Or maybe your kid spent the entire day pushing your buttons, so as soon as he’s in bed you drown out your frustration with a carton of Mint Chocolate Chip.
Or maybe you swore off carbohydrates in the name of losing ten pounds, only to find yourself in a desperate showdown with a bowl of pasta.
We eat to stay alive, yes. But we also eat for countless reasons that have little to do with physical nourishment.
It’s the reason the phrase “comfort food” exists.
Indulging in a bit of chocolate after a bad day is generally no big deal. The problem is when we overdo it with the hopes of distracting ourselves from stress, loneliness, frustration, anxiety, shame, or whatever uncomfortable emotion we’re facing.
The problem is when we go so overboard that we’re plagued with guilt over what we ate.
I know because I have been there.
I have stared into the bottom of that ice cream carton and wondered where it all went. I have run away from bad situations by heading straight to the drive-through window. I have stood in front of the open fridge searching for something—anything—to take my mind off my troubles.
So I speak from personal experience when I say here are seven ways to stop emotional eating.
7 Ways to Stop Emotional Eating
1. Ditch dieting for good.
Diets are everywhere. You’ll find them in magazines, bookstores, and drugstores. You’ll see them on commercials and on blogs.
Author and speaker Geneen Roth has said that for every diet, there is an equal and opposite binge. What she means is that whenever you restrict your eating to drop a few pounds, you inevitably go crazy from the deprivation, down a couple of candy bars when no one is looking, and subsequently gain back more weight than you started with.
In other words, diets don’t work.
If you want to stop overeating, you also have to stop undereating.
2. Honor your hunger and fullness.
Have you ever felt hungry for lunch at 11am, but held off because it just felt “too early”? Have you ever eaten six bites past feeling full for the sole purpose of cleaning your plate? I’m guessing most of us have.
The problem with eating by these kinds of external cues—the clock, the amount of food on our plates, dieting plans, etc.—is that it goes against our bodies’ natural instincts.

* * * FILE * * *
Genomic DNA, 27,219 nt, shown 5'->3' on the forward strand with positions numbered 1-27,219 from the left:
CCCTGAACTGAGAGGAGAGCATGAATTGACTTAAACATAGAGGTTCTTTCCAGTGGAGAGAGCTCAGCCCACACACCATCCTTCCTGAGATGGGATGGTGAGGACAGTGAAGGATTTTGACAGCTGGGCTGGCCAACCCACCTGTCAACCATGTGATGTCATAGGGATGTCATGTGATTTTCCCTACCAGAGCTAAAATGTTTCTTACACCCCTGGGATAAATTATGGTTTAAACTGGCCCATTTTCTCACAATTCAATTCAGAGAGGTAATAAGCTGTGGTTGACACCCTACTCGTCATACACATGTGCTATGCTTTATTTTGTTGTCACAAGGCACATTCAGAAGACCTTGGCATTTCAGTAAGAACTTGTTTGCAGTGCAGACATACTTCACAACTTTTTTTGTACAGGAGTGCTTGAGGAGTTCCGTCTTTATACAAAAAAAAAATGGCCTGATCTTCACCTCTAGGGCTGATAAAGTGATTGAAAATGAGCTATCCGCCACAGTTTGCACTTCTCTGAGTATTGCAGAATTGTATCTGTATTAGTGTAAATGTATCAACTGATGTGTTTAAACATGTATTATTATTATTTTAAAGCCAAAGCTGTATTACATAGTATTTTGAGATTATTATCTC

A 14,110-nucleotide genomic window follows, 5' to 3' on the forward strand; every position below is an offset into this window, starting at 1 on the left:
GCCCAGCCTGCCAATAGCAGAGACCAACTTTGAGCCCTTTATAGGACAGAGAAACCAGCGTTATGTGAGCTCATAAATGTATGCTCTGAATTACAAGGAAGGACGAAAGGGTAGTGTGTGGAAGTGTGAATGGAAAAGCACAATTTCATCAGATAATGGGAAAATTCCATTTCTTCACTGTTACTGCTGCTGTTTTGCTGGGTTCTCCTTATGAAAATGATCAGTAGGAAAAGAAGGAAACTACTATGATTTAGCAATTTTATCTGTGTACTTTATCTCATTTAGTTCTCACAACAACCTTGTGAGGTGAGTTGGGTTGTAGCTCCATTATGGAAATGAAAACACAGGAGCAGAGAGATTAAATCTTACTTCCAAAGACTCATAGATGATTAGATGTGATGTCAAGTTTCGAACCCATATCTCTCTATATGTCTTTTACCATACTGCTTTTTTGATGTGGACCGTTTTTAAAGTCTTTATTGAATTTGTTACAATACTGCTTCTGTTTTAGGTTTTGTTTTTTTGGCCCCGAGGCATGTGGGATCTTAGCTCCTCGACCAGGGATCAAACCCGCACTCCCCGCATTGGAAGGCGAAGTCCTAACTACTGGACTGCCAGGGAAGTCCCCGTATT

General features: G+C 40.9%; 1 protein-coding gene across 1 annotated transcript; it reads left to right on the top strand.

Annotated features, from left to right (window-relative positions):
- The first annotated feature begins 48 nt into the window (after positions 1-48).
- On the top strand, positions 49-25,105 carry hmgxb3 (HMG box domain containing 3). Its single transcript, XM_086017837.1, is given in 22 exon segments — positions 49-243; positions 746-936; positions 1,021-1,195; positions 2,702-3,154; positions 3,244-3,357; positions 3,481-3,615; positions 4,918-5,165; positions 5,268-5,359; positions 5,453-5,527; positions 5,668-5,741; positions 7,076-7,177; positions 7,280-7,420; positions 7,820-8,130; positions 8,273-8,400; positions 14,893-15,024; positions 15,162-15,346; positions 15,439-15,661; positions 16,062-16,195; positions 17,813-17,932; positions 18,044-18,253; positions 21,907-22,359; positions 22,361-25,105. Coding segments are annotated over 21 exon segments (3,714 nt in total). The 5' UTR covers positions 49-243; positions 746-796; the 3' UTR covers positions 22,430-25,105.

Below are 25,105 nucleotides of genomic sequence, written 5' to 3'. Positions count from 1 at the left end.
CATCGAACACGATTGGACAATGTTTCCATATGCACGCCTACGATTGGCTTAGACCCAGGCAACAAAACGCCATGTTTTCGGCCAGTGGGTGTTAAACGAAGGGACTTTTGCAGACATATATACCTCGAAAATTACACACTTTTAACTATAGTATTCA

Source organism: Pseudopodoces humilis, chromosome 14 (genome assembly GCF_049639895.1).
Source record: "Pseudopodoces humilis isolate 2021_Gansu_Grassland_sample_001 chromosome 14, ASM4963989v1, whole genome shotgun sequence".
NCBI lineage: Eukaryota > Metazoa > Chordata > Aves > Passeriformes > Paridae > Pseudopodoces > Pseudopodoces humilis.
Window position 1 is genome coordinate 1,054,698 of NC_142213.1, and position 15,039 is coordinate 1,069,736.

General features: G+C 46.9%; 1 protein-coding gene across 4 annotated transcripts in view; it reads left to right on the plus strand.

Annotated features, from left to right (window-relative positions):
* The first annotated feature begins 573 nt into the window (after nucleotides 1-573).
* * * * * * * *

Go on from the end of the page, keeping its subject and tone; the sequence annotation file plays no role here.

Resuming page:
We’ve learned to ignore our internal hunger and fullness signals, but our bodies know when and how much we should eat better than anyone or anything else.
Reconnecting with your body’s natural cues allows you to, quite simply, eat when you’re hungry and stop when you’re full. Which is really the opposite of emotional eating.
3. Identify triggers.
What exactly is it that leads you back to the pantry over and over again?
For some people it’s a lack of sleep—they confuse hunger with fatigue.
For others it’s the stress of work, family, personal responsibilities, or all three.
For still others it’s particular environments, like uncomfortable social situations or confrontations.
Identifying what exactly triggers you to eat emotionally is the first step to stopping it. When you’re aware of what’s making those French fries seem irresistible, you can then prepare yourself to have just a handful rather than the whole plate.
4. Prioritize “me time.”
Emotional eating is, at its core, a form of escape. Distraction. Avoidance.
So one of the best ways to stop doing it is by incorporating a healthier escape into your life—an escape that makes you feel better instead of worse, a distraction that doesn’t lead to a creeping number on the scale.
If you’re struggling with emotional eating, I challenge you to spend at least fifteen minutes every day doing whatever it is that you want. Not what you have to do, not what your kids or your partner wants you to do, but whatever you want to do.
Call a good friend. Get lost in the pages of The Hunger Games. Watch an episode of Parks and Recreation. Embrace laziness. When you make time for self-care, you’ll soon find yourself less likely to turn to food to fill that void.
5. Wait 20 minutes.
The thing about emotional eating is that the food demands to be eaten right now. You absolutely must inhale that cupcake immediately.
When that urge strikes, set your timer for 20 minutes—not so much to deter the emotional eating but to delay it. Make yourself a cup of tea and tell yourself that if the alarm sounds and you still really want that cupcake, then you can go ahead and eat it.
More often than not, you’ll find that after 20 minutes, the immediacy of the situation has lessened—and the hankering for something sweet has subsided on its own.
6. Watch funny cat videos.
Or whatever else it is that makes you laugh so hard your ribs hurt.
When a dozen donuts are calling your name, you need an alternative that will engage you mentally and elicit a strong reaction. Gut-busting laughter fits the bill. You know that feeling after a few minutes of heavy laughter, when you sigh heavily in a feeble attempt to catch your breath? That’s what we’re going for.
The best part is that the invention of YouTube has made it so that a good laugh is only a few clicks away.
7. Forgive yourself.
Sometimes, despite your best attempts, it will still just happen. You will check out for the night with a massive bowl of cereal—feeling better for about five minutes, and then feeling overrun with guilt.
But that guilt does you not one iota of good. Heck, the discomfort of feeling guilty could very well lead you to emotionally eat again!
Be kind to yourself. Forgive yourself. Recognize that the past is just that—the past.
Have you ever struggled with emotional eating? If so, how do you cope with it? If not, what’s your best tip for managing stress?
Looking for more ways to stop emotional eating? My e-book includes a total of 30 of them!
image via Wade Morgan